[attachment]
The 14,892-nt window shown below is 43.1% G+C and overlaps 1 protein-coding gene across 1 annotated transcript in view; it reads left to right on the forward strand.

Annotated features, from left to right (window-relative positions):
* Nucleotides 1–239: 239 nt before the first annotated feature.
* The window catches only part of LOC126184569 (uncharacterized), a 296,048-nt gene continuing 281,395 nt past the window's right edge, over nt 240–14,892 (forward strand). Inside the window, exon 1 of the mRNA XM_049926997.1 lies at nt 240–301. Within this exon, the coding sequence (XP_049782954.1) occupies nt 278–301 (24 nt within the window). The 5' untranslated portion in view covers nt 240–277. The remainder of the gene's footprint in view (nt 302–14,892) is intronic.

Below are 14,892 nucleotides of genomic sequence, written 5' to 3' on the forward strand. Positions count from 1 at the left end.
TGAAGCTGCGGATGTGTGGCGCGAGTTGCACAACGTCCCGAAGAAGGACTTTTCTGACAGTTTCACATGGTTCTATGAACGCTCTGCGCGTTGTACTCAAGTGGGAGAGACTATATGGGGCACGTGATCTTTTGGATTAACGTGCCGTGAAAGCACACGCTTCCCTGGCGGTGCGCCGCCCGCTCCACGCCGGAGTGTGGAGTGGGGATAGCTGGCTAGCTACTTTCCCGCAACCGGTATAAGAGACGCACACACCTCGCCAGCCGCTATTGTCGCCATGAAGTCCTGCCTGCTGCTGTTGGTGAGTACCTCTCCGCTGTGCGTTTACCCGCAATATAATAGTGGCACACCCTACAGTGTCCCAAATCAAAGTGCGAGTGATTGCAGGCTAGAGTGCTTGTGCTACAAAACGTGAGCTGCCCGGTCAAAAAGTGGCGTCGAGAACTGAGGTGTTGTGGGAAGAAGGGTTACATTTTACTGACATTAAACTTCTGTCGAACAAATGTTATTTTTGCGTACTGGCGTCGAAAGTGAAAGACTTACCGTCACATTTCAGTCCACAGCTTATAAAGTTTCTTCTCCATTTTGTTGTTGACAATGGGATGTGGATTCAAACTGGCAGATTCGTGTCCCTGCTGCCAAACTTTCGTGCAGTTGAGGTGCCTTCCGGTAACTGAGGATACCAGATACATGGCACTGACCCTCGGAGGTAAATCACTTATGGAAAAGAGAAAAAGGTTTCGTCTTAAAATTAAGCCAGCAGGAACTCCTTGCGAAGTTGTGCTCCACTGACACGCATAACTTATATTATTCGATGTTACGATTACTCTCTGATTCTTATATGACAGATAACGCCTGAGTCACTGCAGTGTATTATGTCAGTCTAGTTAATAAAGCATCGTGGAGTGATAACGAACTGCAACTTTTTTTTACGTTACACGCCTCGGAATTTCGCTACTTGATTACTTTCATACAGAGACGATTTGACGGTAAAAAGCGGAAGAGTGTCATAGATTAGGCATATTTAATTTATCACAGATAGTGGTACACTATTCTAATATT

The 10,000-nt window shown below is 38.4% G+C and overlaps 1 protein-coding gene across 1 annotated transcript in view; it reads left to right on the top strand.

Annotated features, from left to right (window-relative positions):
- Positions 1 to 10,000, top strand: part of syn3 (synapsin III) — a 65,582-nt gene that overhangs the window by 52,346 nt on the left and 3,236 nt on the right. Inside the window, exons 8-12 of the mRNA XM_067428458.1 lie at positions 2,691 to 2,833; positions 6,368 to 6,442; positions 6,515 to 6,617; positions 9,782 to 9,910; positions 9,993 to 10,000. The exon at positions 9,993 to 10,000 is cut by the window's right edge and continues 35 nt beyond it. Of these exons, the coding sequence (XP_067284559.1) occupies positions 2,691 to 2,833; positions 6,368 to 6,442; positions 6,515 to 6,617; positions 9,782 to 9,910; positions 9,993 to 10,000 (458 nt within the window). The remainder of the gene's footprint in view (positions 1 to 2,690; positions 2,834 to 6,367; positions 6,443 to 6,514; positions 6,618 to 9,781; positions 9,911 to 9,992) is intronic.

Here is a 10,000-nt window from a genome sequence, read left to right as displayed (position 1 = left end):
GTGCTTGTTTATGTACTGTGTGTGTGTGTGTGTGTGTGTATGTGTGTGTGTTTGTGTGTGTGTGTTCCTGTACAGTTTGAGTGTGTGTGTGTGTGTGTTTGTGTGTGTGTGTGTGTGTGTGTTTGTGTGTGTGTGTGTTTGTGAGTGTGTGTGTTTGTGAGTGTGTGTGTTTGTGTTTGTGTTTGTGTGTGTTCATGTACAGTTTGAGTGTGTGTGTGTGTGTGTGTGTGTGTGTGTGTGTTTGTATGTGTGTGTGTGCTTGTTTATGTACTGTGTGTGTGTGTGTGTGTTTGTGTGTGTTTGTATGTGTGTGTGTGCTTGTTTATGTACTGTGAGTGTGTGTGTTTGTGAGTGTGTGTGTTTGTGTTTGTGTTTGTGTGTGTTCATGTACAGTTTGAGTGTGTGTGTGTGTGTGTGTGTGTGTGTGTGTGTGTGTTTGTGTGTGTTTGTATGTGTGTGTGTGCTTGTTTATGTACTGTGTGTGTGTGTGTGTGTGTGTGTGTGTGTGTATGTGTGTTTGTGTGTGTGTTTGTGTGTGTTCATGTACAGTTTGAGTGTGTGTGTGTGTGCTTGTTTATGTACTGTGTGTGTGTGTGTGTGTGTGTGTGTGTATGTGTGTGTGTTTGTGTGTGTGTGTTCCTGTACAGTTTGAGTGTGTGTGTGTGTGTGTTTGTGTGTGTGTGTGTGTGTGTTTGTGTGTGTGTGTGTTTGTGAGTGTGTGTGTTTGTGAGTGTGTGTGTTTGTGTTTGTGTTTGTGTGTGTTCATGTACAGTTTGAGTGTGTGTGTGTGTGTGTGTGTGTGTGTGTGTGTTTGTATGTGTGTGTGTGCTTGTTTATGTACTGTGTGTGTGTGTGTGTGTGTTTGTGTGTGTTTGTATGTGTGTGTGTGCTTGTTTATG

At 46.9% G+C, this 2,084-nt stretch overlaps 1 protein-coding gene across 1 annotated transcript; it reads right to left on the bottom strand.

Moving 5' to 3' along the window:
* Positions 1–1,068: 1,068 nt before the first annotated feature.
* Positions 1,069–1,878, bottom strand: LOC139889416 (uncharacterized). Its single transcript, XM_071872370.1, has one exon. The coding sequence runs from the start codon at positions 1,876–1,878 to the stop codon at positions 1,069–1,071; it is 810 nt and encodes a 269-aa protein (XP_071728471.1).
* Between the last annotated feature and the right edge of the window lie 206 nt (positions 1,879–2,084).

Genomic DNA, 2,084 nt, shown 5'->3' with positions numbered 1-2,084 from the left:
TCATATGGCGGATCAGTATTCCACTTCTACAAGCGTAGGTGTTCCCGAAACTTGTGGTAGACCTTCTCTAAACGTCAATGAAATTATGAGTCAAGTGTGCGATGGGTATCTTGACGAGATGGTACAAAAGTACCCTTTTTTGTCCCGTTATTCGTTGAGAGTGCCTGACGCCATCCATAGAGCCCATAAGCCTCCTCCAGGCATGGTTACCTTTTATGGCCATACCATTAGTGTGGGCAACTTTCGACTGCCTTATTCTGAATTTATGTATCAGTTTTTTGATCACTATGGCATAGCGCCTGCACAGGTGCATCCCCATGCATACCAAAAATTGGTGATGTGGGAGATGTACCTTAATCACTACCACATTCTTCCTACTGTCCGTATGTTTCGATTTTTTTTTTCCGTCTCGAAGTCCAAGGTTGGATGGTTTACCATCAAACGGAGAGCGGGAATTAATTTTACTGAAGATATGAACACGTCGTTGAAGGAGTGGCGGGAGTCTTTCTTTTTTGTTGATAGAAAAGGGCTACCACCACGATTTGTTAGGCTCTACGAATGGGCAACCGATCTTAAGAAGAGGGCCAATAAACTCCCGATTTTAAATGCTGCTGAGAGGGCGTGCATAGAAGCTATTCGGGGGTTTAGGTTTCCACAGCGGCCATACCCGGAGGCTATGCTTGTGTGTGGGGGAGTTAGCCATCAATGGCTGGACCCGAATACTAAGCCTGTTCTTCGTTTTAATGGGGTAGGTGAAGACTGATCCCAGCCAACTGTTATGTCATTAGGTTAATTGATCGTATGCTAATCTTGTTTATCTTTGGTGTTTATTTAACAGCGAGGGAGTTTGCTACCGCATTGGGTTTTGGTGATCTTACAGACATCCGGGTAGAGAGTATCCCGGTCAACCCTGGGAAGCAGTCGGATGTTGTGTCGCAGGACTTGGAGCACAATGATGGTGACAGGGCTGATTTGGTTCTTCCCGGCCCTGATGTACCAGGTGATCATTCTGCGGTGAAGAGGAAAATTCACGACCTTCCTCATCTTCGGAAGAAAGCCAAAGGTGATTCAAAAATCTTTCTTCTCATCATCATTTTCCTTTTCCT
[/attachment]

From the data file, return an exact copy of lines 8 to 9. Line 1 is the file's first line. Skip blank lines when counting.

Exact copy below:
Annotated features, from left to right (window-relative positions):
- Positions 1 to 10,000, top strand: part of syn3 (synapsin III) — a 65,582-nt gene that overhangs the window by 52,346 nt on the left and 3,236 nt on the right. Inside the window, exons 8-12 of the mRNA XM_067428458.1 lie at positions 2,691 to 2,833; positions 6,368 to 6,442; positions 6,515 to 6,617; positions 9,782 to 9,910; positions 9,993 to 10,000. The exon at positions 9,993 to 10,000 is cut by the window's right edge and continues 35 nt beyond it. Of these exons, the coding sequence (XP_067284559.1) occupies positions 2,691 to 2,833; positions 6,368 to 6,442; positions 6,515 to 6,617; positions 9,782 to 9,910; positions 9,993 to 10,000 (458 nt within the window). The remainder of the gene's footprint in view (positions 1 to 2,690; positions 2,834 to 6,367; positions 6,443 to 6,514; positions 6,618 to 9,781; positions 9,911 to 9,992) is intronic.